False-positive report probability (FPRP) analysis

In FPRP analysis (Table 4), only at a prior probability level of 0.25 and an FPRP threshold of 0.2 did the increased Wilms tumor risk remain noteworthy in carriers of rs12587 GT (FPRP=0.141), children >18 months old with rs12587 GT/TT (FPRP=0.131) and those with one to three risk genotypes (FPRP=0.139).

Table 4. False-positive report probability analysis for the association between KRAS genotypes and Wilms tumor susceptibility.

GenotypeCrude OR
(95% CI)
PaStatistical power bPrior probability
rs12587 G>T
GT vs. GG1.29 (1.002-1.67)0.0490.8860.1410.3300.8440.9820.998
GT/TT vs. GG
>18 months1.39 (1.02-1.89)0.0370.6820.1310.3110.8320.9800.998
Risk genotypes
1-3 vs. 01.28 (1.002-1.64)0.0480.9030.1390.3260.8410.9820.998
OR, odds ratio; CI, confidence interval. a χ2 test was used to calculate the genotype frequency distributions. b Statistical power was calculated using the number of observations in the subgroup and the OR and P values in this table.


Thus far, only a small portion of genetic loci have been found to increase the risk of Wilms tumor. This underscores the need to reveal more genetic loci that could predispose individuals to this disease. Herein, we evaluated the impact of KRAS and NRAS gene SNPs on the risk of Wilms tumor in 355 Wilms tumor patients and 1070 healthy control subjects. To the best of our knowledge, we are the first to report the association of RAS gene polymorphisms with Wilms tumor risk in Chinese children.

KRAS and NRAS have been mapped to chromosomes 12p12.1 and 1p13.2, respectively. Many studies have investigated the mechanisms by which RAS gene polymorphisms impact cancer risk. In particular, rs61764370 and rs712, two KRAS polymorphisms in miRNA-binding sites, have been intensively studied. These two SNPs are located in the 3’ untranslated region (UTR) of KRAS, where they disrupt a let-7 miRNA binding site, thus increasing KRAS expression and enhancing tumor growth [31]. Chin et al. studied 46 populations worldwide, and identified the rs61764370 SNP in the 3’ UTR of the KRAS gene (KRAS-LCS6). This SNP was associated with increased expression of KRAS, reduced expression of let-7 and increased risk of lung cancer [31]. Furthermore, this allele was demonstrated to elevate the risk of epithelial ovarian cancer [32] and triple-negative breast cancer [33]. In a population-based case-control study conducted in the US by Christensen et al., the KRAS-LCS6 variant genotype (rs61764370) was not associated with the overall risk of head and neck squamous cell carcinoma, but was associated with a significantly reduced survival time [34].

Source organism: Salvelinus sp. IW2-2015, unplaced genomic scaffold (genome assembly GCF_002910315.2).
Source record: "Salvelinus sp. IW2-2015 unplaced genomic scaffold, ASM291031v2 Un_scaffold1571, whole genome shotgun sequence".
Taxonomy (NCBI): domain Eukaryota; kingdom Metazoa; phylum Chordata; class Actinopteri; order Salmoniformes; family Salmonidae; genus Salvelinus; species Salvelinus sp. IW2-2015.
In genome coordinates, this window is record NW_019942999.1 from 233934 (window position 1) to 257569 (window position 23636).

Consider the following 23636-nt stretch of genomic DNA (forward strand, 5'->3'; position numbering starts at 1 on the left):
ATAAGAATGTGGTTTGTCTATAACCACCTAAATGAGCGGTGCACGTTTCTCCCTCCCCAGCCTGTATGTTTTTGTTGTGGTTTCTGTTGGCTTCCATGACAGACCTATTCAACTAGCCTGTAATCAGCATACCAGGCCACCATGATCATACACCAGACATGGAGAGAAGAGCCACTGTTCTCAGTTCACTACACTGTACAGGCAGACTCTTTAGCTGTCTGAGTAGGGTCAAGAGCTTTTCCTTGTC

Wang et al. [7] reported that the rs712 polymorphism in the KRAS 3’ UTR was associated with a reduced risk for oral squamous cell carcinoma, while rs1137282 in KRAS exon 6 was not [35]. In contrast, in a study of 181 gastric cancer patients and 674 cancer-free controls, Li et al. found that the T allele of rs712 significantly enhanced the susceptibility to gastric cancer [36]. As different types of tissues and cells have different miRNA profiles, the effects of SNPs in specific 3’ UTRs may vary accordingly. Moreover, differences in the population sources, environmental exposures, sample sizes and selection criteria of subjects may also have influenced the contribution of RAS SNPs to cancer susceptibility of different types. Therefore, it is necessary to define the impact of RAS polymorphisms on the risk of a certain cancer type in a certain population.

Our findings indicated that carriers of the KRAS rs12587 GT genotype had a genetic predisposition to Wilms tumor risk. Unexpectedly, rs7973450 A>G, rs7312175 G>A and rs2273267 A>T were not significantly associated with Wilms tumor risk. The rs12587 G>T, rs7973450 A>G and rs2273267 A>T polymorphisms reside in different complementary miRNA sites. The different locations of these SNPs may be one reason for their different effects on cancer risk. Other plausible interpretations of the null association include the relatively small sample size and the low-penetrance susceptibility of single polymorphisms.